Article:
'Men make their own history', James wrote, 'and the black Jacobins of San Domingo were to make history which would alter the fate of millions of men and shift the economic currents of three continents. But if they could seize opportunity, they could not create it.' At the heart of the book is an exploration of the relationship between consciousness and circumstances, between the willingness of human beings to act, and the material and social conditions that constrain or enhance their ability to do so. Slaves had always resisted their enslavement. What transformed that resistance into something far more historic was another revolution 5000 miles away. The French Revolution of 1789 provided both the material and the moral grounds for the Haitian Revolution. It upset the delicate balance between the classes that had held colonial society together. And in the Declaration of the Rights of Man, it provided the intellectual argument for revolutionary change in Haiti.
James paints a wonderfully vivid portrait of the different social classes in Haiti, their aims, their interests, their hopes, their fears, their desires and their conflicts. Les grands blancs, the major plantation owners, were hostile to Revolutionary aims and remained attached to the ancien regime. The lower-class whites, les petits blancs, the artisans, shopkeepers, slave dealers, overseers, and labourers, wanted to free themselves of aristocratic control and so were generally sympathetic to the Revolution. But if they wished to rid themselves of the 'aristocracy of birth', they nevertheless had no desire to dispense with the 'aristocracy of skin' or with the institution of slavery. The 'free men of colour' - the so-called mulattoes of 'mixed race' - who formed an important social group in Haiti, saw an opportunity to challenge white supremacy and promote political equality, at least for themselves. They, too, remained silent on the question of slavery, especially as many were themselves slave owners.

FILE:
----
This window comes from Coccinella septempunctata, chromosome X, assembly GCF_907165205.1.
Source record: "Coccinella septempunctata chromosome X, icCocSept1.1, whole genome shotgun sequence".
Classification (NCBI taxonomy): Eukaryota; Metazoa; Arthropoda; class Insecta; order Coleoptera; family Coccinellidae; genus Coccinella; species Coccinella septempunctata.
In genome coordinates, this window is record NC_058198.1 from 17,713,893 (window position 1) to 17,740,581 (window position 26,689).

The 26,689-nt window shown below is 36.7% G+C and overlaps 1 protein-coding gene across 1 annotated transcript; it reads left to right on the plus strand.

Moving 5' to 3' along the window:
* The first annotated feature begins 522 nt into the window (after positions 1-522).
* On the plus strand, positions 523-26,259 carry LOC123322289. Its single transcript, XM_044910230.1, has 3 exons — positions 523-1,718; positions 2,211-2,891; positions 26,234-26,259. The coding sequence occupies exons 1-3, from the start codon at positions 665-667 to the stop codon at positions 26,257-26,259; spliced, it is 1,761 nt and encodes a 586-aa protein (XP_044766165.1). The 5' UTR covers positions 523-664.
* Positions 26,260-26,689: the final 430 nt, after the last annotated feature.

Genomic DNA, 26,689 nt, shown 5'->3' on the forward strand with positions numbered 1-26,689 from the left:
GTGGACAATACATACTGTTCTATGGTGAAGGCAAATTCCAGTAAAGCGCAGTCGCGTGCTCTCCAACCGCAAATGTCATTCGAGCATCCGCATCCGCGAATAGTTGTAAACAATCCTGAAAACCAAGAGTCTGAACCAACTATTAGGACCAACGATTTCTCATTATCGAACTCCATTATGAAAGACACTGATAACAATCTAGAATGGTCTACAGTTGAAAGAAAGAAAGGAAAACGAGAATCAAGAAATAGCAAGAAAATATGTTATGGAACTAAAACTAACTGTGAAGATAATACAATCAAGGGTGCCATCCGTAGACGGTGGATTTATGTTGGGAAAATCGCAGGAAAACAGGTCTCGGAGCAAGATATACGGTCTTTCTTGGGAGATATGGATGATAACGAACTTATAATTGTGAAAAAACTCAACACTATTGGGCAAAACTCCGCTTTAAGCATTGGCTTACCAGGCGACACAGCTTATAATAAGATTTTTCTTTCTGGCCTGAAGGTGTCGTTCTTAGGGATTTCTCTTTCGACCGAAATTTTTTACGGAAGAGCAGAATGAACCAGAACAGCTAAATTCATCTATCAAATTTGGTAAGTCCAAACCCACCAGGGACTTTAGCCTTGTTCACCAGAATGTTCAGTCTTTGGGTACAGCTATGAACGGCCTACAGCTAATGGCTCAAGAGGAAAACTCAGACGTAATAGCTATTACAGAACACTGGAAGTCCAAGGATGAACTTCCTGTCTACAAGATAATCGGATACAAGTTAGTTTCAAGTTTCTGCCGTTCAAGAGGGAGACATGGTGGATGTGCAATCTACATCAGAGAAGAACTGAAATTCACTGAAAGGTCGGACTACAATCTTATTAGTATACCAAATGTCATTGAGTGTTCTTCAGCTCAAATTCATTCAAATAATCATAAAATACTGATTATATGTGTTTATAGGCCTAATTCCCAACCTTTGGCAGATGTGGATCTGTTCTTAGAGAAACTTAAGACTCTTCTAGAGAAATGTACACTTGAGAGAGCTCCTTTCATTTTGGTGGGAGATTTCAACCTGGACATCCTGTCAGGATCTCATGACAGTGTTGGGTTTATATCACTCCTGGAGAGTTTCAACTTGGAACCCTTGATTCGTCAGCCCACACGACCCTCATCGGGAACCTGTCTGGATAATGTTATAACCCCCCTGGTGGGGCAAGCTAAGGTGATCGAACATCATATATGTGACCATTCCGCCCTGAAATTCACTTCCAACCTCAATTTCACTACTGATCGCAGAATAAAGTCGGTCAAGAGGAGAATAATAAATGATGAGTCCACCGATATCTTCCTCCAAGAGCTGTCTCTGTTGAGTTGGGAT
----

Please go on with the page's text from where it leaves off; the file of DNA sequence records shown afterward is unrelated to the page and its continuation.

Only the slaves, who had nothing to lose and everything to gain, could push the logic of the Declaration of the Rights of Man to its conclusion. 'They had heard of the revolution', James writes, 'and had construed it in their own image: the white slaves in France had risen and killed their masters, and were now enjoying the fruits of the earth. It was gravely inaccurate in fact, but they had caught the spirit of the thing. Liberty, Equality, Fraternity.'
They found a leader in Toussaint L'Ouverture, a self-educated former slave, deeply read, highly politicized and possessed of a genius in military tactics and strategy. His greatest gift, perhaps, was his ability to see that while Europe was responsible for the enslavement of blacks, nevertheless within European culture lay the political and moral ideas with which to challenge that enslavement. The French bourgeoisie might have tried to deny the mass of humanity the ideals embodied in the Declaration of the Rights of Man. But L'Ouverture recognized in those ideals a weapon more powerful than any sword or musket or cannon.